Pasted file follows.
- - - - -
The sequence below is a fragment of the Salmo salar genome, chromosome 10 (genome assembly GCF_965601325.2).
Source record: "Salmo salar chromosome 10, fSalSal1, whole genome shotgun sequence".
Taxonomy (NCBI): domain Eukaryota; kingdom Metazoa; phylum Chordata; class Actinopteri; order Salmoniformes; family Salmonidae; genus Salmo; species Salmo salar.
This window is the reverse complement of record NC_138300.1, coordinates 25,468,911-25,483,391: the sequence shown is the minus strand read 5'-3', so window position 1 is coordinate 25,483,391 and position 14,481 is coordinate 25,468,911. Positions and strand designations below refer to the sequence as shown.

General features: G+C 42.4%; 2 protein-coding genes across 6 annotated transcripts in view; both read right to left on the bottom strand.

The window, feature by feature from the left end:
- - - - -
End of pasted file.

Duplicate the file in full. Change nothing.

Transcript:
The sequence below is a fragment of the Salmo salar genome, chromosome 10 (genome assembly GCF_965601325.2).
Source record: "Salmo salar chromosome 10, fSalSal1, whole genome shotgun sequence".
Taxonomy (NCBI): domain Eukaryota; kingdom Metazoa; phylum Chordata; class Actinopteri; order Salmoniformes; family Salmonidae; genus Salmo; species Salmo salar.
This window is the reverse complement of record NC_138300.1, coordinates 25,468,911-25,483,391: the sequence shown is the minus strand read 5'-3', so window position 1 is coordinate 25,483,391 and position 14,481 is coordinate 25,468,911. Positions and strand designations below refer to the sequence as shown.

General features: G+C 42.4%; 2 protein-coding genes across 6 annotated transcripts in view; both read right to left on the bottom strand.

The window, feature by feature from the left end: